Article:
GB: What are you currently reading?

Randy:  “Who’s Holding My Ladder” by Samuel Chand and “Leadership Gold” by John Maxwell.

 

GB: Briefly, can you describe a life experience that changed how you approach business today?

Randy: One life experience that has redefined my approach to business has been the tragic loss of one of my young sons.  It has helped me to redefine the priority of family in my pursuits to run a successful business.  At the end of the day, my wife, children and extended family must feel a sense of inclusion whenever the company experiences successes.  They are impacted by the business decisions I make, and as such are encouraged to contribute towards decision-making scenarios.  My family is very up-front and involved and they are not afraid to let me know when they do not agree and do not understand something; especially if it is not consistent and does not line up with what I say we believe as a family.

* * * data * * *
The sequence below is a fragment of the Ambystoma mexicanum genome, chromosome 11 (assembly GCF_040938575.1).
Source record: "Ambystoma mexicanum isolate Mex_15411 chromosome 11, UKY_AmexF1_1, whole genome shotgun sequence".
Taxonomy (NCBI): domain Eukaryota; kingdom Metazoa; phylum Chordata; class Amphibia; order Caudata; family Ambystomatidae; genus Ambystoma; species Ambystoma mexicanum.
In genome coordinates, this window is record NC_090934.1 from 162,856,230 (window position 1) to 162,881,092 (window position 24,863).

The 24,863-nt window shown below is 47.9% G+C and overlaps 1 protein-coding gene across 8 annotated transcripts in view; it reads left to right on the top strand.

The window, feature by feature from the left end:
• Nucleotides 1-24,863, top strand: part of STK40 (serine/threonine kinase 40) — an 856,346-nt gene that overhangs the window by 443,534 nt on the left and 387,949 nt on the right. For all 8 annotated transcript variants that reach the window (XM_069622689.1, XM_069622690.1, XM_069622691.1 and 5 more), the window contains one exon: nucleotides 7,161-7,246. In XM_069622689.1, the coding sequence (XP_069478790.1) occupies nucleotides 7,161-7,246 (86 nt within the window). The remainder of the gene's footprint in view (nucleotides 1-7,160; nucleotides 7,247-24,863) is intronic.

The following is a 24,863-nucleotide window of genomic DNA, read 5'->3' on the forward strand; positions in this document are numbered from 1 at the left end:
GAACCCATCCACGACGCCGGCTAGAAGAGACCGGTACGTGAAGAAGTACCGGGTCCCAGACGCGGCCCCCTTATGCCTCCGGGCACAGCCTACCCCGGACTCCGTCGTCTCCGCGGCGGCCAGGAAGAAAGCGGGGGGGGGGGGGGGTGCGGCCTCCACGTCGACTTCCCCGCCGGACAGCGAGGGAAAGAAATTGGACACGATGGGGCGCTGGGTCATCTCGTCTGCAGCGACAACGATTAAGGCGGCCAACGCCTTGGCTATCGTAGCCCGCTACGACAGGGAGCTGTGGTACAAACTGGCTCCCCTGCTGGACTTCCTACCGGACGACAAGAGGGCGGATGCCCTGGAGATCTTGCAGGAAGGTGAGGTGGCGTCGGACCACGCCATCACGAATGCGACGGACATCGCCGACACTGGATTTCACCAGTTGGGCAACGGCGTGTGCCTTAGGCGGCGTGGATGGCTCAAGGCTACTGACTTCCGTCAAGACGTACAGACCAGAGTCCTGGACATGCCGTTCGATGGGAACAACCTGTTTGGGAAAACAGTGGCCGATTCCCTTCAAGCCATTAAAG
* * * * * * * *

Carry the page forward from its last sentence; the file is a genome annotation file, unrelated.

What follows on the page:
Losing a son has encouraged me to have my family complete me in business as opposed to competing against my business vision. My family keeps me grounded by the principles I have taught them.  My children – Darcy, Randy Junior, Hannah-Rachel and Joshua – keep me accountable to do what God has called me to. My wife, Larona, continues to be a tower of strength for me. She tells my friends and colleagues that she supports me one hundred percent, because she believes that I will not only do the right thing, but do the right thing well.  So at the end of the day, my family must be made to feel as though they win.  Essentially, I am first and foremost the president and CEO of the Butler household.